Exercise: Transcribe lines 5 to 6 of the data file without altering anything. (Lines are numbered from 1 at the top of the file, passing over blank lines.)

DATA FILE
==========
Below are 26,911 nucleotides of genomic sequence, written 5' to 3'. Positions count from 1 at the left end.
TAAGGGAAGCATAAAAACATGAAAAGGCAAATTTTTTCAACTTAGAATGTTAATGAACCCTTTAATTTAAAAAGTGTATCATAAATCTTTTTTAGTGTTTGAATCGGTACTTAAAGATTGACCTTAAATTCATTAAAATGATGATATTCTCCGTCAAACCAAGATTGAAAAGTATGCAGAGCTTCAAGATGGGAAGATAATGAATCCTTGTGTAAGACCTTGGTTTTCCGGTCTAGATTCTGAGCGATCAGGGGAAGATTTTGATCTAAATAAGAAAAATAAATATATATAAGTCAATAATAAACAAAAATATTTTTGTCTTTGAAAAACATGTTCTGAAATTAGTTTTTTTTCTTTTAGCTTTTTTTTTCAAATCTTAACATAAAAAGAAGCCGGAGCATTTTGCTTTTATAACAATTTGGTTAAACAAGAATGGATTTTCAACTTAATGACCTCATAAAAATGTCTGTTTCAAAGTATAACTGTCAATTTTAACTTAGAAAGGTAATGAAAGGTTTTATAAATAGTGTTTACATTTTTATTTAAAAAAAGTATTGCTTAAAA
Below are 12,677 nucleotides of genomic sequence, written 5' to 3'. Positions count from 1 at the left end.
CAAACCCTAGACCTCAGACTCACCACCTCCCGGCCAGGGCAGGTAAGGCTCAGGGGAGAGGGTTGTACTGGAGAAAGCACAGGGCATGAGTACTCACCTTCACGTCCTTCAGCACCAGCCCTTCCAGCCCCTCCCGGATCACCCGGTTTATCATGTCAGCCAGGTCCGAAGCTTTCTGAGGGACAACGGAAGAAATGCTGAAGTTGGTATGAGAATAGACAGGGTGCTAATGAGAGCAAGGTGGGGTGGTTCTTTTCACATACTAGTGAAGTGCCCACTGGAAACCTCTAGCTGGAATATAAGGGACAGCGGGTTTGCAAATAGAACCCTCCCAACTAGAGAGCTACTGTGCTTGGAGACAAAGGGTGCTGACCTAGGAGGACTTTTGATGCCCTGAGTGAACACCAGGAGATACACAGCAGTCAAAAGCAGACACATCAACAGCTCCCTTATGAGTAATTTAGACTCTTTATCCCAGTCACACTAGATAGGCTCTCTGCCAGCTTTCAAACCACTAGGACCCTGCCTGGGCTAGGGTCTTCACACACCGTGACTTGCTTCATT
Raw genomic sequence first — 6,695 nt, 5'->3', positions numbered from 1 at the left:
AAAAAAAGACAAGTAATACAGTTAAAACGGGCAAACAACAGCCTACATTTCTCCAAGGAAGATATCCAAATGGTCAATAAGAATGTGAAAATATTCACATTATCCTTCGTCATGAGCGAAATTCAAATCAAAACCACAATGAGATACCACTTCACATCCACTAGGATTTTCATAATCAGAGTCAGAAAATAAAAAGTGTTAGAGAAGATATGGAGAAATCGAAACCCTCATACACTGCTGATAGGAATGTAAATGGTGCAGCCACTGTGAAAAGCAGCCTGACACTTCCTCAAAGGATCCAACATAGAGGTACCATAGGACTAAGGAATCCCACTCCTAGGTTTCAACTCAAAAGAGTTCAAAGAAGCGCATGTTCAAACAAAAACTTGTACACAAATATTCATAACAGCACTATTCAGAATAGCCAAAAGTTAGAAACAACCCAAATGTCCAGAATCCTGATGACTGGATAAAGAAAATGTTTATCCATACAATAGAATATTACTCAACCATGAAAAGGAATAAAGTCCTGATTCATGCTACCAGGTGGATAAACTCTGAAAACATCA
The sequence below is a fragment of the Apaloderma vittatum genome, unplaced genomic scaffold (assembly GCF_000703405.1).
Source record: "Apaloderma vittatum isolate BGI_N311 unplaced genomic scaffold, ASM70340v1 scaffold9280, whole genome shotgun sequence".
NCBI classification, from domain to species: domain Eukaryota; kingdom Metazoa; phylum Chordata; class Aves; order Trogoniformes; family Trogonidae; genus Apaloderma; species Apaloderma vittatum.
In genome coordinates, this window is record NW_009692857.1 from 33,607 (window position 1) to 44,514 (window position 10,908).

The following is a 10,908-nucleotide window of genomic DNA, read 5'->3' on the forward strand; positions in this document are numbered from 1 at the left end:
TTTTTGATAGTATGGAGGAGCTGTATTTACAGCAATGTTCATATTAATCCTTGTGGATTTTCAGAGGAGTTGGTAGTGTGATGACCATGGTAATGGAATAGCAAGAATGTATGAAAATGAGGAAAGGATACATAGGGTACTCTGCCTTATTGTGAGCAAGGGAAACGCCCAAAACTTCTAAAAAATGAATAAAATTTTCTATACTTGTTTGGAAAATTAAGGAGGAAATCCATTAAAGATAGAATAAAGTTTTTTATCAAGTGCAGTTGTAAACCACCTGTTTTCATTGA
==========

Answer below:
Raw genomic sequence first — 6,695 nt, 5'->3', positions numbered from 1 at the left:
AAAAAAAGACAAGTAATACAGTTAAAACGGGCAAACAACAGCCTACATTTCTCCAAGGAAGATATCCAAATGGTCAATAAGAATGTGAAAATATTCACATTATCCTTCGTCATGAGCGAAATTCAAATCAAAACCACAATGAGATACCACTTCACATCCACTAGGATTTTCATAATCAGAGTCAGAAAATAAAAAGTGTTAGAGAAGATATGGAGAAATCGAAACCCTCATACACTGCTGATAGGAATGTAAATGGTGCAGCCACTGTGAAAAGCAGCCTGACACTTCCTCAAAGGATCCAACATAGAGGTACCATAGGACTAAGGAATCCCACTCCTAGGTTTCAACTCAAAAGAGTTCAAAGAAGCGCATGTTCAAACAAAAACTTGTACACAAATATTCATAACAGCACTATTCAGAATAGCCAAAAGTTAGAAACAACCCAAATGTCCAGAATCCTGATGACTGGATAAAGAAAATGTTTATCCATACAATAGAATATTACTCAACCATGAAAAGGAATAAAGTCCTGATTCATGCTACCAGGTGGATAAACTCTGAAAACATCA